I do have a preference in terms of recording – I think clinicians should write using the patient/participant/consumer’s name.  For reasons I haven’t yet figured out many clinicians feel they must write using ‘client’ rather than the individual’s name.  I end up reading many, many notes that have the word ‘client’ many, many times.

Rogers CarlIf you’ve been reading my blog for a bit you know I love Motivational Interviewing.  MI grew out of the work of Dr. Carl Rogers, who introduced the idea of using the word client.  I support the non-judgemental acceptance Rogers advocated.  However I don’t think calling people ‘client’ rather than using their name does anything in helping operationalize Roger’s ideas.

Years ago I asked the director of medical records at the large teaching hospital where I worked whether there was some medical-legal requirement to use the term ‘client’ or some prohibition on using names.  She knew of none.  I think some believe that using ‘client’ in notes somehow is indicative of good professional boundaries.  I’m all for good professional boundaries but don’t believe using someones name in my notes in any way diminishes my commitment to maintaining such boundaries.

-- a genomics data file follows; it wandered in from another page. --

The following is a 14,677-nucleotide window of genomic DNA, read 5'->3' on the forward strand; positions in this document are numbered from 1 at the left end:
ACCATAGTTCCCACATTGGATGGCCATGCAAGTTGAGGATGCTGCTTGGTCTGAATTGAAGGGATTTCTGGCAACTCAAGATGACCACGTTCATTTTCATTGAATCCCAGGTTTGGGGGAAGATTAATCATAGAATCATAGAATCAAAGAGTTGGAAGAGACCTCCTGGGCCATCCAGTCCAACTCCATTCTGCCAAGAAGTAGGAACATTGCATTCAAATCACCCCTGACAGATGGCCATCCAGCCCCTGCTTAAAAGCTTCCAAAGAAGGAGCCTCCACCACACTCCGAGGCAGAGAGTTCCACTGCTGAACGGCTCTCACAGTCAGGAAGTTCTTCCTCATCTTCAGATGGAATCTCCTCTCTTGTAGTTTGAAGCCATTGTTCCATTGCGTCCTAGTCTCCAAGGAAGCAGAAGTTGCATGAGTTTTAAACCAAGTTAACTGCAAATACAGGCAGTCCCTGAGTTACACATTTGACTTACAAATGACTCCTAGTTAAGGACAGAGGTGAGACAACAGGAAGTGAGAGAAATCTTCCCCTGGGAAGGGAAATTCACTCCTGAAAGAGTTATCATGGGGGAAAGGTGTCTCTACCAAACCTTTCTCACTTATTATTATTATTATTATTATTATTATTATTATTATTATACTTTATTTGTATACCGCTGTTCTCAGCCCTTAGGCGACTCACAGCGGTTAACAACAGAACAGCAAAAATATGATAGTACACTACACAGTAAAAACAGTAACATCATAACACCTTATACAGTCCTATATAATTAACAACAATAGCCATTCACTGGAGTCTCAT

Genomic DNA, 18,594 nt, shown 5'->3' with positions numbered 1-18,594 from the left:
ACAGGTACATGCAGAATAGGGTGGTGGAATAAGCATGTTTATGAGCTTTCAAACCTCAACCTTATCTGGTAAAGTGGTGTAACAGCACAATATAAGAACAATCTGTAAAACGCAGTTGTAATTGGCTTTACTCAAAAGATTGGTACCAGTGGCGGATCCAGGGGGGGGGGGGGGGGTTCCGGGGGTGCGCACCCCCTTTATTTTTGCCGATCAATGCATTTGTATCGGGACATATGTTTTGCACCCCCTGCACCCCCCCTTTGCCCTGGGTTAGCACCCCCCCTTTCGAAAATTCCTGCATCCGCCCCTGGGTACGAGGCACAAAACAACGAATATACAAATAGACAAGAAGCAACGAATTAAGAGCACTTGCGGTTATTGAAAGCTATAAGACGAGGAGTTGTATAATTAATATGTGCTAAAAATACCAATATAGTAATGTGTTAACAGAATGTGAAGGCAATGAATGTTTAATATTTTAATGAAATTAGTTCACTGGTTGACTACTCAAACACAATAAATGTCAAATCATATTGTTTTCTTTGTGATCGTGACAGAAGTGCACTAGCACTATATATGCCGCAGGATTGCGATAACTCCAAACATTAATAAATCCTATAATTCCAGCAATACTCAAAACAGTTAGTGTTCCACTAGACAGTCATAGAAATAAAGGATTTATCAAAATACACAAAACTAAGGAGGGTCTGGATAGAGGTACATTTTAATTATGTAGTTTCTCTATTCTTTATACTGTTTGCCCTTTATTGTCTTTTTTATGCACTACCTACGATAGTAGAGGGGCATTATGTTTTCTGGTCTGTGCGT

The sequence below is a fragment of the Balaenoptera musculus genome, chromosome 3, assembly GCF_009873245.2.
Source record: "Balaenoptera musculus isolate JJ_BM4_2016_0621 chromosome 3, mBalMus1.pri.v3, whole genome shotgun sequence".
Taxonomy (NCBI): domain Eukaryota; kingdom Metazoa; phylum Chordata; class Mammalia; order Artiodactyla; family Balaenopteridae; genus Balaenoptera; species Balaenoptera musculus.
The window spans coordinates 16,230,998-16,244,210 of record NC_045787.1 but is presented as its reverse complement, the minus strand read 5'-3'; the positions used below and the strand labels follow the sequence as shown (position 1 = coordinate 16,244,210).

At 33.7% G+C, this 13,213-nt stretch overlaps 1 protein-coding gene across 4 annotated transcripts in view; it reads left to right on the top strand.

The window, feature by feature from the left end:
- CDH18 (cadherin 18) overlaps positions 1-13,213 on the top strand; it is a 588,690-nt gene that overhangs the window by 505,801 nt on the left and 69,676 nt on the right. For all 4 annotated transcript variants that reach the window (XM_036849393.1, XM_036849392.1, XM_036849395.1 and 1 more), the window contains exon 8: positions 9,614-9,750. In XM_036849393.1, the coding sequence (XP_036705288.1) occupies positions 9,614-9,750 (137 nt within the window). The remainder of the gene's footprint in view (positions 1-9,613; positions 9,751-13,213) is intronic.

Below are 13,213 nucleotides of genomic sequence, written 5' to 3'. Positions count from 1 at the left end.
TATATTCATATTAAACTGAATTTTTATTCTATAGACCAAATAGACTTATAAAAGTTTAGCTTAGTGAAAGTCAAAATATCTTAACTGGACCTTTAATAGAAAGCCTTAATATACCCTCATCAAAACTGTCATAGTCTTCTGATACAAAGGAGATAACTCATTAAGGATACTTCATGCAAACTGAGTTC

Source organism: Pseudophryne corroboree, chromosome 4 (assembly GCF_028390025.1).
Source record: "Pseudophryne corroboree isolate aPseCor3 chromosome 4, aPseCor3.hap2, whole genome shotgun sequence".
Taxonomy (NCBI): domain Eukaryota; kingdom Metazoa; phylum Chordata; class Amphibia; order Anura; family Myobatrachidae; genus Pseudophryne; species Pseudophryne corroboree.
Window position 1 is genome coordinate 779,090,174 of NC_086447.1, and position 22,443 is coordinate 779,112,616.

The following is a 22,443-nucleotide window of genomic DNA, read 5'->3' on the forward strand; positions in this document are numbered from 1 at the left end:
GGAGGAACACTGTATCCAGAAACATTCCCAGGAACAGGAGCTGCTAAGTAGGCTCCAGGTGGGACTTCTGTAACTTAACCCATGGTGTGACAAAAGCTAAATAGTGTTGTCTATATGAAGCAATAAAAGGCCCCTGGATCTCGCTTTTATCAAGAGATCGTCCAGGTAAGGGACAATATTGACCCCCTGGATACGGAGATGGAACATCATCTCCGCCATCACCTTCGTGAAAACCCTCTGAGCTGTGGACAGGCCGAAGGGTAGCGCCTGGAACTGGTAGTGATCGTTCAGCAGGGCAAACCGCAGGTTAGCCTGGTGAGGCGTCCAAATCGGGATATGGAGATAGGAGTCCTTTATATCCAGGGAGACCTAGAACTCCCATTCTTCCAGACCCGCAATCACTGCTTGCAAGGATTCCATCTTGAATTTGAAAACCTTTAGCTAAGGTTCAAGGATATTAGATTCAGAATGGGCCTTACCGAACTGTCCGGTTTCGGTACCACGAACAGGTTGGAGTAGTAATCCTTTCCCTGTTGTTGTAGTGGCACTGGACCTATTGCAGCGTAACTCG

I like narratives.  People’s lives are stories they share with us.  When we document, why not make note of it as a story?

When you’re doing your notes this week try using the person’s name rather than the ‘c’ word.  If you’re an ACT team leader consider using an educational session to raise this with your team and allow people to express their thoughts.

And thank you, Dear Reader, for your time.

Shalom Coodin, MD FRCPC

Found it! Well, maybe not!

In the January 2016 American Journal of Psychiatry is an article titled Finding the Elusive Psychiatric “Lesion” With 21st-Century Neuroanatomy: A Note of Caution.  The first author is Dr. Daniel Weinberger, a big, big name in psychiatry for many, many years. (to learn more about Dr. Weinberger click here).